Medicines Australia and medicines industry representatives have appeared before the Senate Inquiry into the availability of new, innovative and specialist cancer drugs in Australia, calling for improvements to create an optimised, modern, and flexible system to ensure access to cancer medicines for Australians.
“Our ability to treat cancer is now far in advance of the system that was designed some time ago, arguably twenty years ago, to provide access to treatments,” Tim James, CEO of Medicines Australia, said in his opening statement to the Senate Committee.
“New, innovative and specialised medicines are a key driver of increases in patient survival, but the waiting time to list cancer medicines on the PBS is taking too long.
“In fact, Australian patients wait six months longer for access to cancer medicines than other types of medicines, and on average 1.6 years from TGA registration to PBS listing.
“We believe cancer patients, namely the one in two Australians who will develop cancer during their lifetime, deserve better.”
Medicines Australia’s submission to the Senate Inquiry provided recommendations including the commitment to expert oncology and consumer input to the decision making process as well as streamlined submission pathways.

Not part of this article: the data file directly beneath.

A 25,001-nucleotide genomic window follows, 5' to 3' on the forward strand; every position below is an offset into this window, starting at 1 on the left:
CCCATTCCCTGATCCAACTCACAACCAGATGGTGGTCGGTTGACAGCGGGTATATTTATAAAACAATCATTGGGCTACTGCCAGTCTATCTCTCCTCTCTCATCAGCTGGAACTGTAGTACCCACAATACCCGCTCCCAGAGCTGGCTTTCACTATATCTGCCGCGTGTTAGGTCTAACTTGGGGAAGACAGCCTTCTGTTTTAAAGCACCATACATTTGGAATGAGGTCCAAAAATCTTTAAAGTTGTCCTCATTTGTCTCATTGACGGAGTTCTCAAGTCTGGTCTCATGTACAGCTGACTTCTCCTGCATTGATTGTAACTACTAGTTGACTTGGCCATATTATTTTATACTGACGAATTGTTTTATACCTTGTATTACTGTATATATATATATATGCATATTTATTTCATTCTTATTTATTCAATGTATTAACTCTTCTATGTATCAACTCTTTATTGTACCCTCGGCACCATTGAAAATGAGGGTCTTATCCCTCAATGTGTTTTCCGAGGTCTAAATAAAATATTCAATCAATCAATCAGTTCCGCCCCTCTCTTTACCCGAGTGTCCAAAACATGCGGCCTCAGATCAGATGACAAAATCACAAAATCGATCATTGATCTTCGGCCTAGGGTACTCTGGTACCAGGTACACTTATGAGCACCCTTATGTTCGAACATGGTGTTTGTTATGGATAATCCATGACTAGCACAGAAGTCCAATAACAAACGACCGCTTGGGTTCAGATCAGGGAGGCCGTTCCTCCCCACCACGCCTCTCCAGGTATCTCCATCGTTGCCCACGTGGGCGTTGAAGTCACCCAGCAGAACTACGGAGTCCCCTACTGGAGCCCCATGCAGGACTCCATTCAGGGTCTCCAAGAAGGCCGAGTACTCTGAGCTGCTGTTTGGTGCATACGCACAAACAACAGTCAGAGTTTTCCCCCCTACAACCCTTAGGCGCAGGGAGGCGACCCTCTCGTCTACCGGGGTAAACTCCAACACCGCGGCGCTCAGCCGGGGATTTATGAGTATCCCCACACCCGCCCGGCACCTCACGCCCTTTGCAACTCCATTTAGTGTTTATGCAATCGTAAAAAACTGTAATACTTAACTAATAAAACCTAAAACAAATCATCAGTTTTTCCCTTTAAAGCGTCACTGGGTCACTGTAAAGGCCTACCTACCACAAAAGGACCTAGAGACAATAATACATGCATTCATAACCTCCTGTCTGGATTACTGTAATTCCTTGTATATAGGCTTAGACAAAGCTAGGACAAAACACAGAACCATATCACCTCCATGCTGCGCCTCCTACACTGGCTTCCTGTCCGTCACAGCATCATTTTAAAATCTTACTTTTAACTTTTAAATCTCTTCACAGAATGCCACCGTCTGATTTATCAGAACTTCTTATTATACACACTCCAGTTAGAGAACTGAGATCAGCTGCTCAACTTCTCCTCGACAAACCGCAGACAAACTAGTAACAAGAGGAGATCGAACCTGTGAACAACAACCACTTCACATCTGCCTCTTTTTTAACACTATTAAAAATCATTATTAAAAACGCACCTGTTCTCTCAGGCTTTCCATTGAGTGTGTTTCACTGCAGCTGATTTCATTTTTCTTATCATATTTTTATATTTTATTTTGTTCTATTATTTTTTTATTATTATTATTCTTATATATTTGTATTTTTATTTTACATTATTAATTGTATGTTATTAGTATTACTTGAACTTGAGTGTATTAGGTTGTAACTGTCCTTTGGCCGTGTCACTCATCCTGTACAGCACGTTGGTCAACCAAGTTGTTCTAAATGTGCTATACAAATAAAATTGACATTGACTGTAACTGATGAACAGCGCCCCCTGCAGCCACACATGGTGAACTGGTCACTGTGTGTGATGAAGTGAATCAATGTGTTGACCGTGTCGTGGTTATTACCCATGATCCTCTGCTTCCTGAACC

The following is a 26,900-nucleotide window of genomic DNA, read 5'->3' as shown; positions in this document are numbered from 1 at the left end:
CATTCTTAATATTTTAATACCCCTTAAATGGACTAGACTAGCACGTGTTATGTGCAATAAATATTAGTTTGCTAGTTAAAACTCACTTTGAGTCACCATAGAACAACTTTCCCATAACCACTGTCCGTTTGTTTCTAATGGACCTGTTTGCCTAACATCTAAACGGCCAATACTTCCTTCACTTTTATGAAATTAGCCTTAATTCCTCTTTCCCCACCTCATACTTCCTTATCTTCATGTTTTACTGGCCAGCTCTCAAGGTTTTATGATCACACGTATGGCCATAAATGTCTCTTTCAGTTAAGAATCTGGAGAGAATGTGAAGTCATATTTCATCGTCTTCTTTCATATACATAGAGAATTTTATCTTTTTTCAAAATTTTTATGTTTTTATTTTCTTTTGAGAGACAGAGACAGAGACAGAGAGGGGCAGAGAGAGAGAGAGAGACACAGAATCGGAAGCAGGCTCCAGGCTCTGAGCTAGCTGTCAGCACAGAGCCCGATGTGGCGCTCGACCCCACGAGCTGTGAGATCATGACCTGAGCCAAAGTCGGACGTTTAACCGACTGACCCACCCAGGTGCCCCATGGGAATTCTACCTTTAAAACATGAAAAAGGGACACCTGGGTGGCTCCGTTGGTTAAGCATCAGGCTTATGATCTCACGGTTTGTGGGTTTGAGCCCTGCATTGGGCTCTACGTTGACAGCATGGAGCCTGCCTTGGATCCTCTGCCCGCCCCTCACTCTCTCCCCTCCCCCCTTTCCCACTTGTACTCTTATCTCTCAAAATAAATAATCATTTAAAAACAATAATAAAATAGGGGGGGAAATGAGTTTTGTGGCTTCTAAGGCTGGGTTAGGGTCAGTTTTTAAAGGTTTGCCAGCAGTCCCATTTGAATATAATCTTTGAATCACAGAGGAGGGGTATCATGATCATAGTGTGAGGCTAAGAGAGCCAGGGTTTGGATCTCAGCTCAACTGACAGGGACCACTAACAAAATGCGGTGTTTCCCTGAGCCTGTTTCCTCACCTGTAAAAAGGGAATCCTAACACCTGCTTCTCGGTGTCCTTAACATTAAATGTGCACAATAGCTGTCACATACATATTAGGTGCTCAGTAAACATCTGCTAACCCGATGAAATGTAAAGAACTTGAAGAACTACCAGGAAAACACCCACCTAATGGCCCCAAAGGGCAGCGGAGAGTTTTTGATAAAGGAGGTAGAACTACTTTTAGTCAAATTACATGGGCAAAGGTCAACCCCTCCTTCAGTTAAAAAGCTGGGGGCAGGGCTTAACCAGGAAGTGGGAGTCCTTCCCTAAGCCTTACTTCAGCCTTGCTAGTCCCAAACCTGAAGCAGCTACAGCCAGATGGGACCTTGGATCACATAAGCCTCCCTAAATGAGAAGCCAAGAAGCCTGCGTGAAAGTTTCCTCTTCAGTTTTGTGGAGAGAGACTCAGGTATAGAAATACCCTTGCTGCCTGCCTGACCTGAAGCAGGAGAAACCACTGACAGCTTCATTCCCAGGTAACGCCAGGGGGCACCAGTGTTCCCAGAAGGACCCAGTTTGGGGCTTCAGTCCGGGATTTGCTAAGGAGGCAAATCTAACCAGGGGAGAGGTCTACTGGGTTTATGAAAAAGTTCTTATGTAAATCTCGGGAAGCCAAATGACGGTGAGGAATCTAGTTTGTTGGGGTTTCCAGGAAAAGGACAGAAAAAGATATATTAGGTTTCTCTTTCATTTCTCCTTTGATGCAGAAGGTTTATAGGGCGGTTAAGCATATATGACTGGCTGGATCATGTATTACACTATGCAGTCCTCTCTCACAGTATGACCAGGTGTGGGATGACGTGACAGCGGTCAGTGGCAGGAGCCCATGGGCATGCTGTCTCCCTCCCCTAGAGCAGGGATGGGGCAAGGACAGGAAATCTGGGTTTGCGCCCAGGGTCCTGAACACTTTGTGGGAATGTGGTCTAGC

“Industry, government, healthcare professionals and consumers need to collaborate and take action now to improve access to cancer medicines,” James said.
Based on the COMPARE report, over the period 2009-2014, Australian patients waited an average 1.6 years (573 days) from registration of a cancer medicine in Australia to its reimbursement on the PBS. This is the longest of any National Health Priority area in Australia.
“This delay in waiting times to get access means some cancer patients may die waiting for subsidised access to innovative and effective cancer medicines,” James said.
“Across the more than two hundred submissions to this inquiry, there is an overwhelming message of concern that maintaining the status quo is not sufficient. There is strong and united desire for system improvements.”
The Medicines Australia panel comprised CEO Tim James, MA Board Member and Managing Director of Pfizer Australia, David Gallagher, and Amgen Australia’s Executive Medical Director, Dr Mark Tennyson. Member companies Novartis Oncology, Merck Sharp & Dohme and Roche also presented to the Committee.
They reiterated Medicines Australia’s recommendations to the inquiry and provided supporting evidence of company experiences in challenges faced providing access to cancer medicines in Australia.